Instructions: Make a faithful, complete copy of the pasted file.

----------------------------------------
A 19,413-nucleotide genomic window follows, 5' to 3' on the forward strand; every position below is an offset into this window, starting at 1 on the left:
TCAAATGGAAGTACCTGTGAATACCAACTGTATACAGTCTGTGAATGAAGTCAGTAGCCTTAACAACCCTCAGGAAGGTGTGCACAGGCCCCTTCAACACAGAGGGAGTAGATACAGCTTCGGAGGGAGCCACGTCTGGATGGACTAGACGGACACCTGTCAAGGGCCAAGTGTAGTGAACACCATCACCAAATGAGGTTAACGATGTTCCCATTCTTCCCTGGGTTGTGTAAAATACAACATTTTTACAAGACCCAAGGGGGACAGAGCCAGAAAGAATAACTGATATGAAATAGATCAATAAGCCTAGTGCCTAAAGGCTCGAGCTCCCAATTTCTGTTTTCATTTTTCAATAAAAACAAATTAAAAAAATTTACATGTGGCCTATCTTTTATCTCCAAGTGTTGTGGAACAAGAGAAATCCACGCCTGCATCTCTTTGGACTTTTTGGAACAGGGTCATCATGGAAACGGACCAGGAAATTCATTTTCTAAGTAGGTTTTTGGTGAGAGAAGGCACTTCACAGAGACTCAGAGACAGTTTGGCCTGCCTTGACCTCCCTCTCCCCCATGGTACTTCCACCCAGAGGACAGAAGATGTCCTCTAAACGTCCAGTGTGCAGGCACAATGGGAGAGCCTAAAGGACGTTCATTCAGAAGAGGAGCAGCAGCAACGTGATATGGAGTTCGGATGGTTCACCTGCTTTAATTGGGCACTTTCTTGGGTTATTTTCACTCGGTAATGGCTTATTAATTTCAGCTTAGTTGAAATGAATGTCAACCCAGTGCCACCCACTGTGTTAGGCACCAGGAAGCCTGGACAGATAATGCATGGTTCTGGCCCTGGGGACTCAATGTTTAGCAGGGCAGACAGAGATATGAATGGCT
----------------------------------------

A 19,413-nucleotide genomic window follows, 5' to 3' on the forward strand; every position below is an offset into this window, starting at 1 on the left:
TCAAATGGAAGTACCTGTGAATACCAACTGTATACAGTCTGTGAATGAAGTCAGTAGCCTTAACAACCCTCAGGAAGGTGTGCACAGGCCCCTTCAACACAGAGGGAGTAGATACAGCTTCGGAGGGAGCCACGTCTGGATGGACTAGACGGACACCTGTCAAGGGCCAAGTGTAGTGAACACCATCACCAAATGAGGTTAACGATGTTCCCATTCTTCCCTGGGTTGTGTAAAATACAACATTTTTACAAGACCCAAGGGGGACAGAGCCAGAAAGAATAACTGATATGAAATAGATCAATAAGCCTAGTGCCTAAAGGCTCGAGCTCCCAATTTCTGTTTTCATTTTTCAATAAAAACAAATTAAAAAAATTTACATGTGGCCTATCTTTTATCTCCAAGTGTTGTGGAACAAGAGAAATCCACGCCTGCATCTCTTTGGACTTTTTGGAACAGGGTCATCATGGAAACGGACCAGGAAATTCATTTTCTAAGTAGGTTTTTGGTGAGAGAAGGCACTTCACAGAGACTCAGAGACAGTTTGGCCTGCCTTGACCTCCCTCTCCCCCATGGTACTTCCACCCAGAGGACAGAAGATGTCCTCTAAACGTCCAGTGTGCAGGCACAATGGGAGAGCCTAAAGGACGTTCATTCAGAAGAGGAGCAGCAGCAACGTGATATGGAGTTCGGATGGTTCACCTGCTTTAATTGGGCACTTTCTTGGGTTATTTTCACTCGGTAATGGCTTATTAATTTCAGCTTAGTTGAAATGAATGTCAACCCAGTGCCACCCACTGTGTTAGGCACCAGGAAGCCTGGACAGATAATGCATGGTTCTGGCCCTGGGGACTCAATGTTTAGCAGGGCAGACAGAGATATGAATGGCT